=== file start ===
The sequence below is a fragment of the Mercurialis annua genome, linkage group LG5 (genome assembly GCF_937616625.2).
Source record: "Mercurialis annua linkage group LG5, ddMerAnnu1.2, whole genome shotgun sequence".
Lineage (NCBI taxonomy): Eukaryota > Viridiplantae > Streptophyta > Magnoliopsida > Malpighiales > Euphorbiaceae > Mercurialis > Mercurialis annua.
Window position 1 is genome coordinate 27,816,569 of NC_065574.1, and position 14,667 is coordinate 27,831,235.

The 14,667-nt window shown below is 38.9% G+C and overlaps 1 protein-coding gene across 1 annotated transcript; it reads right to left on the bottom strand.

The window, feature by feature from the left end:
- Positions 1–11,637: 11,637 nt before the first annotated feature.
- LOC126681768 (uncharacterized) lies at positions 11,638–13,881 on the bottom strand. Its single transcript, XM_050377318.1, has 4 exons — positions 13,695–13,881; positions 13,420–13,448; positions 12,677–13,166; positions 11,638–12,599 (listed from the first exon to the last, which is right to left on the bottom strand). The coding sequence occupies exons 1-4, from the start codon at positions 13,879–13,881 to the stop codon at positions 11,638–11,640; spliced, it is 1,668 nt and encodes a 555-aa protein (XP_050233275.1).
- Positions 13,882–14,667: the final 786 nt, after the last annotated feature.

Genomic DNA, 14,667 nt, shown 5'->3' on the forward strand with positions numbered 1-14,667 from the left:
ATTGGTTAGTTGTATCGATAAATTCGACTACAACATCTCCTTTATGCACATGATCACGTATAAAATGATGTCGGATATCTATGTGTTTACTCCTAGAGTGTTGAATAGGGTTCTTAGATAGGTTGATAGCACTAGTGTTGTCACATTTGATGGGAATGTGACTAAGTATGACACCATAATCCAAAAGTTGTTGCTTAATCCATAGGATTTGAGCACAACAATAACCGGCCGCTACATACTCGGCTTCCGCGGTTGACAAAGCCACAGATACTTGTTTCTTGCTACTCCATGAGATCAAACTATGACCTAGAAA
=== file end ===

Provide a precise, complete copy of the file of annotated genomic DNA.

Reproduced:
The sequence below is a fragment of the Mercurialis annua genome, linkage group LG5 (genome assembly GCF_937616625.2).
Source record: "Mercurialis annua linkage group LG5, ddMerAnnu1.2, whole genome shotgun sequence".
Lineage (NCBI taxonomy): Eukaryota > Viridiplantae > Streptophyta > Magnoliopsida > Malpighiales > Euphorbiaceae > Mercurialis > Mercurialis annua.
Window position 1 is genome coordinate 27,816,569 of NC_065574.1, and position 14,667 is coordinate 27,831,235.

The 14,667-nt window shown below is 38.9% G+C and overlaps 1 protein-coding gene across 1 annotated transcript; it reads right to left on the bottom strand.

The window, feature by feature from the left end:
- Positions 1–11,637: 11,637 nt before the first annotated feature.
- LOC126681768 (uncharacterized) lies at positions 11,638–13,881 on the bottom strand. Its single transcript, XM_050377318.1, has 4 exons — positions 13,695–13,881; positions 13,420–13,448; positions 12,677–13,166; positions 11,638–12,599 (listed from the first exon to the last, which is right to left on the bottom strand). The coding sequence occupies exons 1-4, from the start codon at positions 13,879–13,881 to the stop codon at positions 11,638–11,640; spliced, it is 1,668 nt and encodes a 555-aa protein (XP_050233275.1).
- Positions 13,882–14,667: the final 786 nt, after the last annotated feature.

Genomic DNA, 14,667 nt, shown 5'->3' on the forward strand with positions numbered 1-14,667 from the left:
ATTGGTTAGTTGTATCGATAAATTCGACTACAACATCTCCTTTATGCACATGATCACGTATAAAATGATGTCGGATATCTATGTGTTTACTCCTAGAGTGTTGAATAGGGTTCTTAGATAGGTTGATAGCACTAGTGTTGTCACATTTGATGGGAATGTGACTAAGTATGACACCATAATCCAAAAGTTGTTGCTTAATCCATAGGATTTGAGCACAACAATAACCGGCCGCTACATACTCGGCTTCCGCGGTTGACAAAGCCACAGATACTTGTTTCTTGCTACTCCATGAGATCAAACTATGACCTAGAAA